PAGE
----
Scientific name Schoenus nigricans – Eriophorum angustifolium bog
Common name Black Bog-rush – Common Cottongrass bog
Community code BG1C

 

BG1C: Schoenus nigricans – Eriophorum angustifolium bog     BG1C: Schoenus nigricans – Eriophorum angustifolium bog     BG1C map: Schoenus nigricans – Eriophorum angustifolium bog

Download full pdf synopsis: BG1C

 

Vegetation

Plant cover in this community tends to be quite low and is primarily provided by Molinia caerulea and Schoenus nigricans together with Narthecium ossifragum, Rhynchospora alba and Eriophorum angustifolium. Calluna vulgaris and Erica tetralix form a sparse dwarf shrub layer. Also frequent are Drosera rotundifolia, tufts of Eriophorum vaginatum and shoots of Potentilla erecta. The bryophyte layer is weakly developed with patches of Racomitrium lanuginosum the most frequent component. Occasionally, there is some Campylopus atrovirens, Pleurozia purpurea, Hypnum jutlandicum, and Sphagnum papillosum; the general scant cover of Sphagnum species is noteworthy.

 

Ecology

This is mainly a community of degraded peatlands in the lowlands which have been subjected to drainage, peat extraction, overgrazing or trampling. Soils are wet, ombrogenous, deep, acidic peats of low fertility.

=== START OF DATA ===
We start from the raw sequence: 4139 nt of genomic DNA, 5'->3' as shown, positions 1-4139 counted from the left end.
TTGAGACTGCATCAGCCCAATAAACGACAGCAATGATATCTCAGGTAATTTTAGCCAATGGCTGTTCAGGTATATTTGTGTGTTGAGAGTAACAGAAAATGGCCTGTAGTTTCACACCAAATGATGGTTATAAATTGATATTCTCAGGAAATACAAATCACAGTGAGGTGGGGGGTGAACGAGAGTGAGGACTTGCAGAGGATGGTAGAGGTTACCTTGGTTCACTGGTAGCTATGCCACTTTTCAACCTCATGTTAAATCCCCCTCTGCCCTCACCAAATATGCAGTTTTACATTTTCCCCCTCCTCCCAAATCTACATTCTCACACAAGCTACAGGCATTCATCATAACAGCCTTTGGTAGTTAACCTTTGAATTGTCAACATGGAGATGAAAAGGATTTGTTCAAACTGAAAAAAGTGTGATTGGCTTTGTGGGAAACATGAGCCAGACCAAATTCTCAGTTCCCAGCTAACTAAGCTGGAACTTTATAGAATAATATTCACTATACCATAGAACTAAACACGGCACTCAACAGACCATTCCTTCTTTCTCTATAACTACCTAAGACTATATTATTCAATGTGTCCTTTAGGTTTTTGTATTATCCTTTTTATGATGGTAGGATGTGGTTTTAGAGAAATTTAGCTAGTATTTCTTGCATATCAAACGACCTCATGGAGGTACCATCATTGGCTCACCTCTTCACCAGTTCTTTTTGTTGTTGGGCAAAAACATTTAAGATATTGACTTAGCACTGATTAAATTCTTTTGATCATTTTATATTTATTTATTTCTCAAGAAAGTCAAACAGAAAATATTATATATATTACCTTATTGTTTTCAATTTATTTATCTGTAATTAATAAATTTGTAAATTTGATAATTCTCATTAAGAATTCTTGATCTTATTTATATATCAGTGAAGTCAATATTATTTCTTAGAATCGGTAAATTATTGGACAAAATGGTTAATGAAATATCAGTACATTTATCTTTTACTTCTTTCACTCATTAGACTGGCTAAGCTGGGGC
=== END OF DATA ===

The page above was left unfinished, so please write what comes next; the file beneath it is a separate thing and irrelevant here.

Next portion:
Sub-communities

No sub-communities have been described for this community.

 

Similar communities

This assemblage represents bogs which are not as badly degraded as the BG1D Eriophorum angustifolium – Campylopus introflexus bog, so Eriophorum angustifolium does not dominate. Overall species cover and bryophyte cover in particular is lower, however, than in the intact Schoenus communities, HE4C Molinia caerulea – Schoenus nigricans bog/heath and BG2D Erica tetralix – Schoenus nigricans bog.

 

Conservation value

This is on average a very species-poor bog community. Most examples are from blanket bog that can be deemed inactive (non-peat forming) due to the paucity of Sphagnum cover and hence qualify as the non-priority version of  EU HD Annex I habitat 7130 Blanket bog (active)*. In the rare instances where there is reasonable cover of Sphagnum, the priority version of this habitat could be considered.

 

Management

In the lowlands, this vegetation is typically a result of turf-cutting, either by machine or by hand, and also by overgrazing and trampling from livestock (sheep or cattle). Other threats include afforestation and burning.